We’ve talked about the concept of Personal Branding, finding your Personal Brand, developing your Personal Brand, and the things to avoid when it comes to Personal Branding. In this post, I’ll point you in the directions of Personal Branding experts. Some of these guys were working on Personal Branding before anyone had a name for it.
Dan Shawbel wrote what some consider the Bible of Personal Branding, Me 2.0. It’s a fast read full of good information. Dan has created a business around Personal Branding. His success speaks for itself.
Timothy Ferriss is another master of Personal Branding. He doesn’t advertise himself as such. Instead, he’s known as a best-selling author, champion kick-boxer, fitness guru, and chef. Yeah, he gets around. And yet, he still manages to maintain a consistent high quality Personal Brand. He does this by being a source of good information and a champion of unknown experts. Tim Ferriss spends just as much time talking up people he looks up to as he does talking about himself. His first book, The 4-Hour Work Week changed the way I look at work. His second book, The 4-Hour Body changed the way I look at fitness. His next book The 4-Hour Chef will doubtlessly change the way I look at cooking. (Notice how he brands his book with the ‘4-Hour’ thing? That’s not an accident.) What do these have to do with Personal Branding? The information in Tim’s books aren’t specifically geared towards Personal Branding. This is true, but using many of the ideas and techniques in his book, you’ll find that you increase your Personal Brand.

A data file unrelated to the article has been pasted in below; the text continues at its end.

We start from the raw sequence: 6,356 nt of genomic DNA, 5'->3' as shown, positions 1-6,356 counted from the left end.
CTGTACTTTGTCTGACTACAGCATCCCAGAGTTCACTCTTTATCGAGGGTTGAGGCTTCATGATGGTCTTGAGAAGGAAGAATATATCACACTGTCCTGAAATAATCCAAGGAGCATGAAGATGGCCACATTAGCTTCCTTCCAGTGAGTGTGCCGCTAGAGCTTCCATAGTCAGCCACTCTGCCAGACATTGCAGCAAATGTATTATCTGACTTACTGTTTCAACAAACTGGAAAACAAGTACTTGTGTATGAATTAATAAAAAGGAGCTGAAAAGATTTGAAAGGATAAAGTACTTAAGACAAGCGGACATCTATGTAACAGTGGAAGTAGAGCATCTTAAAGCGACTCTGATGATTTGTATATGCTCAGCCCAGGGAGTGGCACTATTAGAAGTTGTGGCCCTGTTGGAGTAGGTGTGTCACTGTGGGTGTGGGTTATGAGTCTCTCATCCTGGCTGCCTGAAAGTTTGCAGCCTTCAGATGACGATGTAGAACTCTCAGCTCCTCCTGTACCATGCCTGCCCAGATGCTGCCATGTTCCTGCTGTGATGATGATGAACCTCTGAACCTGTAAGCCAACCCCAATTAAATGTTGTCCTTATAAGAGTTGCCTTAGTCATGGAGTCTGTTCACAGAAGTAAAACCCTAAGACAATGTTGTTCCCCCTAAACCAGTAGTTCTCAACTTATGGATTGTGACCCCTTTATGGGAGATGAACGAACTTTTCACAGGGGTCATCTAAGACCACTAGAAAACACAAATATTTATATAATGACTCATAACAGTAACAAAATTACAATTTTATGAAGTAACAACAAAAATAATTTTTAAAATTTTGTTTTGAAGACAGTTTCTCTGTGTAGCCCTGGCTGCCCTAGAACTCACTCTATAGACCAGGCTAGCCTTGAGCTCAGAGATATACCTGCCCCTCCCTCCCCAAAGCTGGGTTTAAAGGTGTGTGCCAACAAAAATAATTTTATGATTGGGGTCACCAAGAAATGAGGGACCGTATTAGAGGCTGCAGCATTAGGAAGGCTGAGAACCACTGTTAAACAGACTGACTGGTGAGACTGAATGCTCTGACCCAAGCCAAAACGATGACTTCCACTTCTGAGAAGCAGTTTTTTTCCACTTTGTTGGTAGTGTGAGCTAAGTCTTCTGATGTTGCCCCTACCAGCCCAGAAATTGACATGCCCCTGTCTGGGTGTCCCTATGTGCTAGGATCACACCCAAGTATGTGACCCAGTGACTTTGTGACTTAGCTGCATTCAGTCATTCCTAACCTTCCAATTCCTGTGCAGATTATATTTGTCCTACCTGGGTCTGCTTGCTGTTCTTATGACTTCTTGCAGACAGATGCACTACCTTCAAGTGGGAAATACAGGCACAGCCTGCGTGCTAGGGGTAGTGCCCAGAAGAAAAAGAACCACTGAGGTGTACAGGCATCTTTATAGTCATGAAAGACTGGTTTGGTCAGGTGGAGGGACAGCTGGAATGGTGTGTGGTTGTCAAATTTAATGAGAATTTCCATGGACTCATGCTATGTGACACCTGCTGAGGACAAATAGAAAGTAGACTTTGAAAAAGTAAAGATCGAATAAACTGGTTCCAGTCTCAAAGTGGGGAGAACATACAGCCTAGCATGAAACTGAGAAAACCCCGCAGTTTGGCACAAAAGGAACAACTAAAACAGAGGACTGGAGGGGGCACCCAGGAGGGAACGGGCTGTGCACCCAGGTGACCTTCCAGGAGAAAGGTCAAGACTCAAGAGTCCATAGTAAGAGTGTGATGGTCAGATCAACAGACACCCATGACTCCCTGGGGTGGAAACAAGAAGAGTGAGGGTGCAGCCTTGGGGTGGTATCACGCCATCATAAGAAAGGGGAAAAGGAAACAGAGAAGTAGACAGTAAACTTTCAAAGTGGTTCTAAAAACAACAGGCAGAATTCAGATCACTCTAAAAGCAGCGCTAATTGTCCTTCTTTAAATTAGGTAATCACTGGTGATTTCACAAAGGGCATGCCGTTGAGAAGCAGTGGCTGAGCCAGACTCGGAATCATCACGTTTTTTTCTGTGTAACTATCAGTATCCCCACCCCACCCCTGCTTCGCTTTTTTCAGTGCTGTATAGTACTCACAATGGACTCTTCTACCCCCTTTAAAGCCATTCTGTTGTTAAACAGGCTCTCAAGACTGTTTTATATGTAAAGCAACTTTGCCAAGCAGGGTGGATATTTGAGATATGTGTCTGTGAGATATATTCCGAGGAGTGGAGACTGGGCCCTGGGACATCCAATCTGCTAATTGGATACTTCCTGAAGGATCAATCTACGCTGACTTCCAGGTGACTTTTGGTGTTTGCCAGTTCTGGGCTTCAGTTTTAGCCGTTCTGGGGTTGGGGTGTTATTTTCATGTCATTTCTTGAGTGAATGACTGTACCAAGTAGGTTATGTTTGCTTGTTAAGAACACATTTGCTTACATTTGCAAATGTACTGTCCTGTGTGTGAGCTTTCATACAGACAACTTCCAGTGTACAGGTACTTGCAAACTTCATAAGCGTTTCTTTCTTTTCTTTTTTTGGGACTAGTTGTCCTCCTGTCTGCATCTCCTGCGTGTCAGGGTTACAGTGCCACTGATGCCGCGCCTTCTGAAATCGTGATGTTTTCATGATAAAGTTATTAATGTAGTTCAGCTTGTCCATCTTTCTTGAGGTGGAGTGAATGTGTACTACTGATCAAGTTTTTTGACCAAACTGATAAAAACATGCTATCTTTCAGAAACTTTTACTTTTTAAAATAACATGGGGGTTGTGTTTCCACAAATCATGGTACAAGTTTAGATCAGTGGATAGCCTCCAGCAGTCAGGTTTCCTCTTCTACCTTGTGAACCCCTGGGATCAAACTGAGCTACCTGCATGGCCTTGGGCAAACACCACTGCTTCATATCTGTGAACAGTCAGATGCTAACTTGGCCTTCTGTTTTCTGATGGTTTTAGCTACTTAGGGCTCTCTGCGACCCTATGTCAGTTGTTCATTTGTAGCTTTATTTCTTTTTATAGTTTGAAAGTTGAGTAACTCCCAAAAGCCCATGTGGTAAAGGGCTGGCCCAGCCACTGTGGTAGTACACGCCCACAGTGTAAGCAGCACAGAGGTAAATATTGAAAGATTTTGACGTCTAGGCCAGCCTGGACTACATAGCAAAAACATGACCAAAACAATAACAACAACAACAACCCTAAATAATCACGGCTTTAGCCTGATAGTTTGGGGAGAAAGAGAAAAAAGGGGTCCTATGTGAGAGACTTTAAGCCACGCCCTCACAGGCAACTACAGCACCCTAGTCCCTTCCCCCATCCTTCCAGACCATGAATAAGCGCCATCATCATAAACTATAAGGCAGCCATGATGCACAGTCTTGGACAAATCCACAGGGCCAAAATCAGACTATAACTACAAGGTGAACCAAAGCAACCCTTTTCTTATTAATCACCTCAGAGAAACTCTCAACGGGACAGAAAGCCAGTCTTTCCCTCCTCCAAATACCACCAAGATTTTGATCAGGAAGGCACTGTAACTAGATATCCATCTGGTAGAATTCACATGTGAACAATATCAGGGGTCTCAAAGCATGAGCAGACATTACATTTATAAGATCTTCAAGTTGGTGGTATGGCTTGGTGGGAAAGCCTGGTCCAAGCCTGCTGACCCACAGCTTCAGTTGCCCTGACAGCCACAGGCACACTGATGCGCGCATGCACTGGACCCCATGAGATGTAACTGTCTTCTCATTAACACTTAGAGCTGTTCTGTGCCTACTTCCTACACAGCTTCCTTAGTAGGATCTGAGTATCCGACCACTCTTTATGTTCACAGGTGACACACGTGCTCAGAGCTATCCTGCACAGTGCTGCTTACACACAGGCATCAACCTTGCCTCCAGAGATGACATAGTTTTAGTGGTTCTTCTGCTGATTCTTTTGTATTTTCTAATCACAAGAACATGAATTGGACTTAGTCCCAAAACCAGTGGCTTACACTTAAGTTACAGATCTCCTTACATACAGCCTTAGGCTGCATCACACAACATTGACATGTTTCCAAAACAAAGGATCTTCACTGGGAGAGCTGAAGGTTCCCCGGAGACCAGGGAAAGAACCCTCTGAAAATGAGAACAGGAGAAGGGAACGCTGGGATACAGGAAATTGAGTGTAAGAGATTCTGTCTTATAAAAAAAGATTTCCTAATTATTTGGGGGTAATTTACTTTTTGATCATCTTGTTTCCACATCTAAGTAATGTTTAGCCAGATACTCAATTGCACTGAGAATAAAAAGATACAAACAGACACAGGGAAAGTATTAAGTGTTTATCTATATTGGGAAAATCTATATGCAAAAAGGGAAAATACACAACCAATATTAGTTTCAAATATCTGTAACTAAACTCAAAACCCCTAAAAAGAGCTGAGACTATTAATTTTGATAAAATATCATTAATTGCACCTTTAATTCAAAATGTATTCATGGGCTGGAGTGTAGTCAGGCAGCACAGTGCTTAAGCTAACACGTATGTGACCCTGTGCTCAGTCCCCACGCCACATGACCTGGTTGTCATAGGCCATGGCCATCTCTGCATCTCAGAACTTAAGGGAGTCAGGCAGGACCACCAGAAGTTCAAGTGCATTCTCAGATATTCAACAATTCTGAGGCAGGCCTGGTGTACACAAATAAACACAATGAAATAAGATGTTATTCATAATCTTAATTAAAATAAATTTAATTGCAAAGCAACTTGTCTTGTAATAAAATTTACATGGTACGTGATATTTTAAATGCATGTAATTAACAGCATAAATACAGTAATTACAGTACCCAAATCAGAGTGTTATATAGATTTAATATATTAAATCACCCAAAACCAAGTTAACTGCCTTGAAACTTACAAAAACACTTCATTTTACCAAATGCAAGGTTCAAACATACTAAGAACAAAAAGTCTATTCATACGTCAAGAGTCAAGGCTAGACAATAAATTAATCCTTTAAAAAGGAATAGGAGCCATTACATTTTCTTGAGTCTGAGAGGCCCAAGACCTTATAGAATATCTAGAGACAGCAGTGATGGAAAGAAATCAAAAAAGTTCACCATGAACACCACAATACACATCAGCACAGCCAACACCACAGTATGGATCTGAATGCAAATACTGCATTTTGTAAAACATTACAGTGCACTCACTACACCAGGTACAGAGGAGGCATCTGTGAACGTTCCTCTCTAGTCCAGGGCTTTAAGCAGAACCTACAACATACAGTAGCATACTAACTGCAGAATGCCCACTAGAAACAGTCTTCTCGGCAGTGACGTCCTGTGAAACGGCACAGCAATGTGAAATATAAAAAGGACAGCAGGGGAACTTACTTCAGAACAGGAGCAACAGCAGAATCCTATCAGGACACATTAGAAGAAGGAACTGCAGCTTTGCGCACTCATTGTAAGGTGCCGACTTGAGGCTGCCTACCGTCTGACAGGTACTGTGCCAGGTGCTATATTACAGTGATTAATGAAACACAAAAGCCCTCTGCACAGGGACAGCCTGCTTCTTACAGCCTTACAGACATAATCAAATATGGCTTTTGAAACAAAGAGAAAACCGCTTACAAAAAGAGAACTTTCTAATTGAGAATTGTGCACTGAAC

As Personal Branding gets more mainstream, there will inevitably be more books and articles about it (like this one). The most important thing to remember is that you are creating your personal brand whether you’re doing it purposely or not. You’re doing it by having a Facebook page. You’re doing it with Twitter and FourSquare. You might as well take control of it.
– Jack Cameron